Argentine wines are without doubt popular at the moment. Malbec has put Argentina on the wine map and the popularity doesn’t seem to be slowing. But who was drinking Argentine wines 10 years ago? Or 20 years ago? The Argentines of course!
But it is fair to say the wines we see today, spoken in the same breath as Bordeaux and the Napa Valley – haven’t been around that long.
Believe it or not, the wine industry in Argentina has been going for quite a while, over 400 years in fact.
So let’s go and take a stroll through Argentina’s past, present and future…
The Spanish Arrive
It was the Spanish Conquistadores who introduced grapes to Argentina. However they were not drinking Rioja Reservas or anything particularly fine for that matter. The grape they brought with them was Criolla…. Not heard of it? Well better for you. Even better if you have never tasted it! It is a thin skinned grape, offers little colour to a wine, has high acidity and alcohol, Sounds dreamy? In these days, most of the vineyards were planted next to small chapels and churches, to make communion wine, so perhaps taste was only an after thought.
Some Decent Grapes Arrive..
After 300 years of communion wine, finally some nice grapes turned up in the Argentina. As the waves of immigrants hit Argentina’s shores in the 1800s they brought with them cuttings of grape vines. Sounds a strange thing to pack on a transatlantic voyage? A little.. But many of the people that came for a better life were peasants, farm hands & grape growers, they would rely on these small cutting to replant there vine yards thousands of miles from home.
Now things start to get interesting..
The immigration was great for Argentina, it was a young nation with increasing power and influence, but it was lacking manpower. When the immigrants arrived they were welcomed with open arms. They were helped to find jobs, a hotel at the port was built which could house 4000 guests, called the ‘Hotel de Inmigrantes’. Many Italian, Spanish and French immigrants that had experience in agriculture and particularly viticulture were offered employment in Mendoza and San Juan.
The years leading up to WW1 were the greatest years in Argentine history. The country was one of the 10 richest in the world – ranked above Germany, Italy and Spain! This was also a great time for the wine industry – they were purchasing the best barrels from France, Mendoza was teeming with young men who were born and raised in the vineyards or Europe.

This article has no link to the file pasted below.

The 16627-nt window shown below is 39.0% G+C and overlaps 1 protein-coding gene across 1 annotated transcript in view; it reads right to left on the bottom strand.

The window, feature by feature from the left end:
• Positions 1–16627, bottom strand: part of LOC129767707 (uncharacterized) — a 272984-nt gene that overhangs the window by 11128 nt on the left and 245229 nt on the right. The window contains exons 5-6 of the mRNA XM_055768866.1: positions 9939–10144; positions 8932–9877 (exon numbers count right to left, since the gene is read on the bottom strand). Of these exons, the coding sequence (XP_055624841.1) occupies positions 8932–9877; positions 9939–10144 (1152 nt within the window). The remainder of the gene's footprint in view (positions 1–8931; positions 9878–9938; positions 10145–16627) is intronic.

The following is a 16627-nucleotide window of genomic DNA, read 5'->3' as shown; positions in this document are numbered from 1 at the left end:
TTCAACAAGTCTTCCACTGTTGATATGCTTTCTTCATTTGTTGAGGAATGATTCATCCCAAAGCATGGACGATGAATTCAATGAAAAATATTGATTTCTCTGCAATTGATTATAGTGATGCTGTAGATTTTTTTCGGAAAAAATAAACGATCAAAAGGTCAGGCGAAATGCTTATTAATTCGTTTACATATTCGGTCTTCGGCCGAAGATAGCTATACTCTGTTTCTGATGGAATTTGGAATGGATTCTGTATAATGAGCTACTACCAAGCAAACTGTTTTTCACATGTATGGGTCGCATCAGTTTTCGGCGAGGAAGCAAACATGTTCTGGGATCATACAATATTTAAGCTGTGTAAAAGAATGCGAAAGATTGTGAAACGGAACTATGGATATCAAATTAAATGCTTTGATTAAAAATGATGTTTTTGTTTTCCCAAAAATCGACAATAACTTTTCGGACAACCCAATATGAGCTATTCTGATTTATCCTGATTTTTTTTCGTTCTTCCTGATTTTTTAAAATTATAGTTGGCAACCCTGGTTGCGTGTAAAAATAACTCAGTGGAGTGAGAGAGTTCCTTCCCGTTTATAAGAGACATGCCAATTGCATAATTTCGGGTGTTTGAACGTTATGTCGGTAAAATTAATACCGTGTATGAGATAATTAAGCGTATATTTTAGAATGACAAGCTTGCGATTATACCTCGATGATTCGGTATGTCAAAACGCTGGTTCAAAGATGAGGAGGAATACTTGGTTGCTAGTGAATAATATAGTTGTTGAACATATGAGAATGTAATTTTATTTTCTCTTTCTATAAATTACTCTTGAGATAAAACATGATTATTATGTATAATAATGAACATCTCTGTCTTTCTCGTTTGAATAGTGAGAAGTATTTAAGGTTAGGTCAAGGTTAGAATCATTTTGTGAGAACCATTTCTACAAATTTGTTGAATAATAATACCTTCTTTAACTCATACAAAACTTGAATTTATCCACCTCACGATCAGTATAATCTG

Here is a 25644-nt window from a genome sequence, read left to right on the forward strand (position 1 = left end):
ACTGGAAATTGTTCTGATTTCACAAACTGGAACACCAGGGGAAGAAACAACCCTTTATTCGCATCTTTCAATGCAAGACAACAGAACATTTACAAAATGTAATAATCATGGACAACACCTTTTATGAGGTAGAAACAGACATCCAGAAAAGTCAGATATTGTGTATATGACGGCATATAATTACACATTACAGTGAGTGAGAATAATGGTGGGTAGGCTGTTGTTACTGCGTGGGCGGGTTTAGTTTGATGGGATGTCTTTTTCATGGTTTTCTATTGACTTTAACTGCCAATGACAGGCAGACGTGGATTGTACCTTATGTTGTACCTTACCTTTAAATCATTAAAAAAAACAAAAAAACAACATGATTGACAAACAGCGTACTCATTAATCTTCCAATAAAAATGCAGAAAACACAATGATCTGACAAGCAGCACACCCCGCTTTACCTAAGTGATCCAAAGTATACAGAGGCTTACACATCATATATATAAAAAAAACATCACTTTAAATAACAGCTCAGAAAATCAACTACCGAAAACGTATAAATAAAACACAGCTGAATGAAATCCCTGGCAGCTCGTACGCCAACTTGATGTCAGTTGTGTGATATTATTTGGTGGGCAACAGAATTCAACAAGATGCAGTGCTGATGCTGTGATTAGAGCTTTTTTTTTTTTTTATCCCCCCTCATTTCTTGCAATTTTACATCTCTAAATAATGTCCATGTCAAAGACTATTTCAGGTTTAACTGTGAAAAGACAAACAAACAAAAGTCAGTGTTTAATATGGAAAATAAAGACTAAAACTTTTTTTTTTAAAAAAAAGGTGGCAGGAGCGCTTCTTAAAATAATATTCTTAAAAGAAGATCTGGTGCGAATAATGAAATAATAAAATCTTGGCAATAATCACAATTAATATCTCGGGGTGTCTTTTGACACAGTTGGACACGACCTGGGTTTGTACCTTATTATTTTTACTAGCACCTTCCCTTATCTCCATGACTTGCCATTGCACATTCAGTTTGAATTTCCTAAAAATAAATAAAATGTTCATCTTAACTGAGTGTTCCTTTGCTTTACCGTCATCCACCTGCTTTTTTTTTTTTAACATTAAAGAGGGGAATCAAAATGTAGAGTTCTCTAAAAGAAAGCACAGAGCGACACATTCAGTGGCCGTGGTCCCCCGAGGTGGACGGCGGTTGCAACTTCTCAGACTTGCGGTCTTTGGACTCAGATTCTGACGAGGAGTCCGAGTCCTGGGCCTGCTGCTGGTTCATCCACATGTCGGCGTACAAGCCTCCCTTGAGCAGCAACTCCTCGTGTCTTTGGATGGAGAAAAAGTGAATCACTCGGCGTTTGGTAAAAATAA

In these days everyone drank wine, it was a staple on the lunch and dinner table just like salt and pepper.
Wine came in Dama-Juanas (demi-johns) in those days – 5 litre bottles with generic labels like – Vino-Tinto (Red Wine) or Borgoña (Burgundy) or whites called ‘Chablis’ and Sparkling called ‘Champagne’. Restaurants would serve these wines from Penguinos – Penguin shaped jugs, available in half litre or 1 litre sizes. These were days when the consumption of wine was high, but consumer knowledge was low. Simple wines, mostly drank with with soda water. Even today walking past any traditional restaurant or bar in Buenos aires you can see little soda siphons on each of the tables.
A penguin searching for Malbec
1990s and today
So between the early 1900s up to the late 1980s not a lot changed in the Argentine wine scene, the focus was still on bulk, many of the traditional wineries were still using the 3000, 5000 and even 10,000 litre barrels they bought almost 100 years ago in the golden age. Dictatorships and regular economic crashes prevented the country from importing exporting and generally staying up to date with the world.
Then in the mid-90s change came to the industry – People were drinking less and less wine, instead choosing beer, Coca-cola, Fernet. Exporting the wine was not an option because no one would buy it. Wineries started to have some more money due to the peso
Having equal value to the dollar. They bought new tanks from Europe, small barrels of 225 Litres instead of the old 10,000 ones.
The modern 225L barrel
Winemakers from the USA, France, Italy, NewZealand were all attracted to the wine revolution and came to work in Argentina. These were know as Flying Winemakers. Boutique wineries started to pop up, focusing on quality and not quantity. little by little the world was taking notice.
Today the Argentines are still big wine consumers, but today they have a wonderful choice. From huge commercial wineries, boutique wines, Garage wines, you name it! Malbec has brought Argentina to the attention of the wine world, but I think in the next 5-10 year we will hear people talking about Bonarda, Cabernet Franc, Petit Verdot just a few of the grapes that excelled in this lovely country.